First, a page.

CFP: Composition Studies Summer 2022 Special Issue:
Teaching Writing to Increase Well-Being in Writing Programs
We invite proposals of approximately 300 words for a Summer 2022 special issue of Composition Studies that highlights research and pedagogical approaches designed to understand the nature of and increase well-being in writing programs through writing and writing instruction. The purpose of this special issue is to advance dialogue about how to develop truly inclusive and supportive instructional practices that foster well-being for all participants in writing programs: undergraduate students, instructors (both faculty and graduate students), staff, and administrators.
Leaders and educators in higher education are increasingly concerned about student well-being, especially for historically underrepresented and underserved populations. While these concerns were certainly prominent prior to the COVID-19 pandemic, events following the March 2020 lockdowns and the murder of George Floyd in May 2020 at the hands of Minneapolis police officers put into stark relief the urgent need for a clear focus on mental health and well-being on university and college campuses. Approaches to address physical, mental, and emotional well-being on campus have become prominent topics in higher education publications such as the Chronicle of Higher Education and Inside Higher Ed, and organizations such as AAC&U are hosting workshops and special sessions to address well-being on campus. As these conversations become more frequent, we urge writing studies scholars to participate in and lead efforts to develop effective strategies for improving well-being for students, instructors, staff, and administrators.
Writing courses, whether in the first year or in writing across the curriculum programs, are one of the academic spaces through which nearly all undergraduate students pass. Writing courses are also learning spaces where students often share what is troubling them, where they are known on a first-name basis, and where they can explore writing practices that give them an avenue for self-expression. Scholars with varied approaches (Daly and Miller, 1975; García de Müeller, 2016; Inoue, 2015 & 2019; Kara, 2013; Kryger and Zimmerman, 2020; Kynard, 2008) have shown, however, that our pedagogical and assessment practices in writing classes often do more harm than good. Yet research in well-being, socioemotional learning (SEL), and educational psychology show that intentionally designed writing activities can and do promote well-being (Neff, 2015; Pennebaker, 2004).
The need for pedagogical approaches in critical first year and upper division courses that build upon students’ strengths and develop their sense of belonging is significant. Calls to operationalize SEL strengths-based approaches to learning have prompted some scholars (Shriver et al., 1999) to propose over the past two decades that there is a “socio-emotional health crisis” in the United States with estimates ranging from 25-50% of high school students engaging in high-risk behaviors. At the heart of this crisis is “a breakdown in the caring aspects of students’ lives … [with] emotional distance in school relationships with teachers and the school community” cited as major contributing factors (Peterson & Seligman, 2004, p. 407).
In writing studies, Inoue’s scholarship has demonstrated the need to develop antiracist assessment practices because our historical approaches to teaching and assessing writing have been built upon white supremacist assumptions about language. In second language writing, scholars such as Matsuda (2006) have long called for approaches to teaching writing that assume linguistic diversity is present in writing classes. Models that use strengths-based approaches (Miller-Cochran, 2012) can provide a way to draw on students’ knowledge and experiences to learn while also increasing their well-being. Dolmage (2015) and Kryger and Zimmerman (2020) have also called for pedagogical approaches that are inclusive of all writing students, regardless of their (dis)abilities. Writing students, especially first-year writing students, stand to benefit significantly from a writing curriculum rooted in inclusive, intentional strengths-based approaches that promote student well-being.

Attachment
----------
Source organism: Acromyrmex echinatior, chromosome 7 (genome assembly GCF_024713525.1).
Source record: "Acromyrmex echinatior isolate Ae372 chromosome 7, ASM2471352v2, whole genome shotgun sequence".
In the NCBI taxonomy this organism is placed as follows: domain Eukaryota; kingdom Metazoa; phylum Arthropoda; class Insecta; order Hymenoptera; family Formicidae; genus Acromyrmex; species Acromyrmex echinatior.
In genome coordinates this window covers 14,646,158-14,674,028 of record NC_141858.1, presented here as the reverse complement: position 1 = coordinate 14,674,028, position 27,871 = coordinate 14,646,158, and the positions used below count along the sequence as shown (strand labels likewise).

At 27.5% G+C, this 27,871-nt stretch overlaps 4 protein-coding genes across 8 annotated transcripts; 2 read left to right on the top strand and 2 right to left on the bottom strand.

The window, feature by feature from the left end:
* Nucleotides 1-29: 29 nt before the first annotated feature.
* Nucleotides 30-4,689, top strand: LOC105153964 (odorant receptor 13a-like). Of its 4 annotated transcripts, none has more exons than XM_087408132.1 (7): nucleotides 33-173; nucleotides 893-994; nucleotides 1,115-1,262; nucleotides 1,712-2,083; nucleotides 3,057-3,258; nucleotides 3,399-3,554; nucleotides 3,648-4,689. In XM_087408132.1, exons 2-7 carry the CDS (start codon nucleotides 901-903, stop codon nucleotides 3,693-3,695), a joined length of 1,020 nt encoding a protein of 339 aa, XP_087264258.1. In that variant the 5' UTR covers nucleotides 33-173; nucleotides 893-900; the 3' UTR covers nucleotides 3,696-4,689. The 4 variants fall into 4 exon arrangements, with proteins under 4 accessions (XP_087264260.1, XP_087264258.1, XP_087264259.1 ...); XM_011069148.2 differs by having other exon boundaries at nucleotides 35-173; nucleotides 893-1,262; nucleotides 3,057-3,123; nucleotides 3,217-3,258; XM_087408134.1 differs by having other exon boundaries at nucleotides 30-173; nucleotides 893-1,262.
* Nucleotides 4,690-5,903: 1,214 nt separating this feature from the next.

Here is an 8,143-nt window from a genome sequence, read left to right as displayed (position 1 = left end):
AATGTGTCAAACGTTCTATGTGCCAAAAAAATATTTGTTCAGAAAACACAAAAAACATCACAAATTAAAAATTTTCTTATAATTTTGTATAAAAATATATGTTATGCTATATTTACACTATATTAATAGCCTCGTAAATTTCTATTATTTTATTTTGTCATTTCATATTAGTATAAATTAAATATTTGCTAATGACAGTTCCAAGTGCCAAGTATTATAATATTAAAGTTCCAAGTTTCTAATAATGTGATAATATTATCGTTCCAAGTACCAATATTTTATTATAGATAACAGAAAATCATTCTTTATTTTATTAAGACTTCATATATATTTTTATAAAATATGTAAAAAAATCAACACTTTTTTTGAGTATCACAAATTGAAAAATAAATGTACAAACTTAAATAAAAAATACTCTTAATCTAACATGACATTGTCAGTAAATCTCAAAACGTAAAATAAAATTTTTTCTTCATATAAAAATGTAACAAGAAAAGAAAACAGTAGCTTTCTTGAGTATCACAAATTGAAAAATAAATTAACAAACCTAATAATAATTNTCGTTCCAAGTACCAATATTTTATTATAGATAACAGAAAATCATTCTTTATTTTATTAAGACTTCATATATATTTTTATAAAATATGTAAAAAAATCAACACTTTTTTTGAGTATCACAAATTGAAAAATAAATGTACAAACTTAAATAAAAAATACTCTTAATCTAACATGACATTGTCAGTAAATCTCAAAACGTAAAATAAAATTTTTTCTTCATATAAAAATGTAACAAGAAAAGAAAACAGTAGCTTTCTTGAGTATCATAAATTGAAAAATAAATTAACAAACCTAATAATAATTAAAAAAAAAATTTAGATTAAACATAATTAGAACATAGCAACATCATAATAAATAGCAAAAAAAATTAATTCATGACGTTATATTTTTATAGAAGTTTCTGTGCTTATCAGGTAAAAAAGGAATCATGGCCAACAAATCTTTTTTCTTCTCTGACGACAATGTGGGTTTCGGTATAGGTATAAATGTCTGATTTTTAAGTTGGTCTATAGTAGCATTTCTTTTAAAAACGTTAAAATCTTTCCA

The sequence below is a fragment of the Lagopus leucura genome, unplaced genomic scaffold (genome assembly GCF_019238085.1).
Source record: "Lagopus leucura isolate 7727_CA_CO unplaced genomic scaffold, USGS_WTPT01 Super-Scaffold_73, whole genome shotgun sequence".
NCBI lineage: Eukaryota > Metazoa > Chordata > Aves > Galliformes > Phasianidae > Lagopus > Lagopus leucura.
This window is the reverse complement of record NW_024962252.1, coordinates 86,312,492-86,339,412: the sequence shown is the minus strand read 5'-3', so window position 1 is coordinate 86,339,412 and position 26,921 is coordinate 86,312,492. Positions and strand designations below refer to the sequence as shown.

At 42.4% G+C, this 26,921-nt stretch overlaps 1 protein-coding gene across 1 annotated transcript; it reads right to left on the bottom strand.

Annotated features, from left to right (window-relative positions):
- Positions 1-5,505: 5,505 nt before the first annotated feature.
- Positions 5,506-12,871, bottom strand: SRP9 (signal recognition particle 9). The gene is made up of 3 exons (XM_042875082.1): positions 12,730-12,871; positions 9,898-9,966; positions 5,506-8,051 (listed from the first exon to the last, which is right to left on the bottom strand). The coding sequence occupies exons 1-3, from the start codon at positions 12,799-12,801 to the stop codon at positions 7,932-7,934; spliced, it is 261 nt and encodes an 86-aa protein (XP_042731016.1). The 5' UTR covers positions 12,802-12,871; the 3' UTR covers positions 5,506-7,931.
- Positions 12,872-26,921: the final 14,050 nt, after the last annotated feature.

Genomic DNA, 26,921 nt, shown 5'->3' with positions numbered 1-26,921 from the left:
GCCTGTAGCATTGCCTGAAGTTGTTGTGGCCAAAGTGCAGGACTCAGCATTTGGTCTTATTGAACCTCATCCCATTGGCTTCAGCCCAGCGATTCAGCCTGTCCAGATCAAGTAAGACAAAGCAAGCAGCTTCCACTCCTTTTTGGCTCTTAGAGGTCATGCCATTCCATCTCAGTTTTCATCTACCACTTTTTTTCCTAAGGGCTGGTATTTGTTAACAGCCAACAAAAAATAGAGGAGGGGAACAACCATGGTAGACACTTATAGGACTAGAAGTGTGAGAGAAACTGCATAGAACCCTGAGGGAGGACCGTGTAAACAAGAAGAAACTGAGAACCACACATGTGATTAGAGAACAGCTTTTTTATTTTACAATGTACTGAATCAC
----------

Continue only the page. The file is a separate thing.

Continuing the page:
Proposals might address, but need not be limited to, questions such as:
- What are the effects of a range of assignments, activities, curricula, faculty development approaches, working conditions, and administrative practices on the ecologies of well-being in writing programs?
- What might inclusive pedagogical approaches for writing look like when they focus on student and instructor well-being?
- How might instructors introduce an emphasis on well-being into their writing classes?
- Which writing assessment practices foster well-being for all students and instructors?
- Whose voices have historically been included and/or excluded from discussions about student well-being?
- What is the nature of the relationship between well-being and issues such as student success, retention, satisfaction, and completion?
- What is the responsibility, if any, of a writing program in contributing to student well-being?
In particular, we invite submissions for articles, course designs, and book reviews. Please see the guidelines for submissions to Composition Studies at https://compstudiesjournal.com/ for further instructions on submissions for each of these sections of the journal.
For queries or to submit proposals, feel free to contact Stacey Cochran and Susan Miller-Cochran at CSWritingandWellBeing at gmail.com.
- Proposals due: January 30, 2022
- Invitations for manuscripts sent out: March 1, 2022
- Rough Drafts: May 1, 2022
- Revisions due (if needed): June 15, 2022
- Page proofs: July 15, 2022
- Returned proofs: July 30, 2022
- Publication of issue: August 15, 2022